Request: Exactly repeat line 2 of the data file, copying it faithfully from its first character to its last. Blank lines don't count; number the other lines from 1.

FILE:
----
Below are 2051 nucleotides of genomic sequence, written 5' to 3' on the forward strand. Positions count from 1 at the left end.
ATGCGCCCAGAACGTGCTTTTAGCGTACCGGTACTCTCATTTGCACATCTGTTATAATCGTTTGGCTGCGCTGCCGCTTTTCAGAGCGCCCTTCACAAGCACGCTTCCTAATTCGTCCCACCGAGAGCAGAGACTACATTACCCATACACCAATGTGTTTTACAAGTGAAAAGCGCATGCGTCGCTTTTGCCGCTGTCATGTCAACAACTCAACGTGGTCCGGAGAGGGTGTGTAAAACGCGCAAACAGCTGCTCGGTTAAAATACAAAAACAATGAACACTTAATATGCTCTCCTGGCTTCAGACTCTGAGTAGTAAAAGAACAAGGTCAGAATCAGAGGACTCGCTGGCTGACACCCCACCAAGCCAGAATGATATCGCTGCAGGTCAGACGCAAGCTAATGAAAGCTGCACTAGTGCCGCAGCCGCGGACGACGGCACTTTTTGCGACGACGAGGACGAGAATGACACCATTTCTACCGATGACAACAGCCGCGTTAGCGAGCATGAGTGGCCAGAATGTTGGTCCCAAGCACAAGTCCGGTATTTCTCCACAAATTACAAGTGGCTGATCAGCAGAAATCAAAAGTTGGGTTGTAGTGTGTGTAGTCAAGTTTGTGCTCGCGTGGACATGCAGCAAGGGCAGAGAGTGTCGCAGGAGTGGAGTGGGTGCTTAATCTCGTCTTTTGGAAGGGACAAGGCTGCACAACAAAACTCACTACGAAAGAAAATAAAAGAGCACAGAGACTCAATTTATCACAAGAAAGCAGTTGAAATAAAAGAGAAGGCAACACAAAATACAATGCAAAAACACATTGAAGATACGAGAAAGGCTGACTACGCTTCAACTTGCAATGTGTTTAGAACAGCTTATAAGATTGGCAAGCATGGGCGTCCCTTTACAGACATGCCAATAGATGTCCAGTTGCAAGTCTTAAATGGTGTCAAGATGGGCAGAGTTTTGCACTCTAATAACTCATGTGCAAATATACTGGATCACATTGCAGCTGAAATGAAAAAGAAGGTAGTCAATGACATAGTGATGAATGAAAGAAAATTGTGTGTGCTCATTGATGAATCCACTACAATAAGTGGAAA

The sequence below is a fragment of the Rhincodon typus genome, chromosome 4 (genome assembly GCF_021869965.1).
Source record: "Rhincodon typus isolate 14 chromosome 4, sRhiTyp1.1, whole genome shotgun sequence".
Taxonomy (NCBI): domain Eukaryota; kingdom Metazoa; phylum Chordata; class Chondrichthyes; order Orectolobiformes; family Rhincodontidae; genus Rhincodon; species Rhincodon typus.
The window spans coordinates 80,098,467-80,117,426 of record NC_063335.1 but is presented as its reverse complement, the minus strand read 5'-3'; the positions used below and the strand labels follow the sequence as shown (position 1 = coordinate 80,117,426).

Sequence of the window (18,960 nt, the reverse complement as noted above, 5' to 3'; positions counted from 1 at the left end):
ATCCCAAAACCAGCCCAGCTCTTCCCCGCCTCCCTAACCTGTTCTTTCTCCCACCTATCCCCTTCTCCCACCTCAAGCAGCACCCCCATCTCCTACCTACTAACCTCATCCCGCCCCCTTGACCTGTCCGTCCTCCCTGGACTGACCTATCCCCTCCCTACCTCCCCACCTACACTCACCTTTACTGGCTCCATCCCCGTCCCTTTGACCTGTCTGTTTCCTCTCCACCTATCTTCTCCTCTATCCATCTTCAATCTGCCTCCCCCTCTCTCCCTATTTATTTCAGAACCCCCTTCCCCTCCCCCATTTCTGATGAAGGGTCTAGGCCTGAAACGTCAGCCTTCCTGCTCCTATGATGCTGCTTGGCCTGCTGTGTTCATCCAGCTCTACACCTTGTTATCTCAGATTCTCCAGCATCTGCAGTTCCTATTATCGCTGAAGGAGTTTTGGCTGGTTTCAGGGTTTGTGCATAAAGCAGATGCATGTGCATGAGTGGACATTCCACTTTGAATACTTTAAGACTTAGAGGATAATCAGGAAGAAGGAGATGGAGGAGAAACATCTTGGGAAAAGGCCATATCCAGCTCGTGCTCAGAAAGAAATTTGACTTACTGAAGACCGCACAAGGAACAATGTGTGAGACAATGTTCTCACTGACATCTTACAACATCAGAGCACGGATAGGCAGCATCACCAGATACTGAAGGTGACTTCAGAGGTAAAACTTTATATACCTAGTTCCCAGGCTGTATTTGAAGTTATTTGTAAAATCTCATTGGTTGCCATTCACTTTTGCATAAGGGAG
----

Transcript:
ATGCGCCCAGAACGTGCTTTTAGCGTACCGGTACTCTCATTTGCACATCTGTTATAATCGTTTGGCTGCGCTGCCGCTTTTCAGAGCGCCCTTCACAAGCACGCTTCCTAATTCGTCCCACCGAGAGCAGAGACTACATTACCCATACACCAATGTGTTTTACAAGTGAAAAGCGCATGCGTCGCTTTTGCCGCTGTCATGTCAACAACTCAACGTGGTCCGGAGAGGGTGTGTAAAACGCGCAAACAGCTGCTCGGTTAAAATACAAAAACAATGAACACTTAATATGCTCTCCTGGCTTCAGACTCTGAGTAGTAAAAGAACAAGGTCAGAATCAGAGGACTCGCTGGCTGACACCCCACCAAGCCAGAATGATATCGCTGCAGGTCAGACGCAAGCTAATGAAAGCTGCACTAGTGCCGCAGCCGCGGACGACGGCACTTTTTGCGACGACGAGGACGAGAATGACACCATTTCTACCGATGACAACAGCCGCGTTAGCGAGCATGAGTGGCCAGAATGTTGGTCCCAAGCACAAGTCCGGTATTTCTCCACAAATTACAAGTGGCTGATCAGCAGAAATCAAAAGTTGGGTTGTAGTGTGTGTAGTCAAGTTTGTGCTCGCGTGGACATGCAGCAAGGGCAGAGAGTGTCGCAGGAGTGGAGTGGGTGCTTAATCTCGTCTTTTGGAAGGGACAAGGCTGCACAACAAAACTCACTACGAAAGAAAATAAAAGAGCACAGAGACTCAATTTATCACAAGAAAGCAGTTGAAATAAAAGAGAAGGCAACACAAAATACAATGCAAAAACACATTGAAGATACGAGAAAGGCTGACTACGCTTCAACTTGCAATGTGTTTAGAACAGCTTATAAGATTGGCAAGCATGGGCGTCCCTTTACAGACATGCCAATAGATGTCCAGTTGCAAGTCTTAAATGGTGTCAAGATGGGCAGAGTTTTGCACTCTAATAACTCATGTGCAAATATACTGGATCACATTGCAGCTGAAATGAAAAAGAAGGTAGTCAATGACATAGTGATGAATGAAAGAAAATTGTGTGTGCTCATTGATGAATCCACTACAATAAGTGGAAA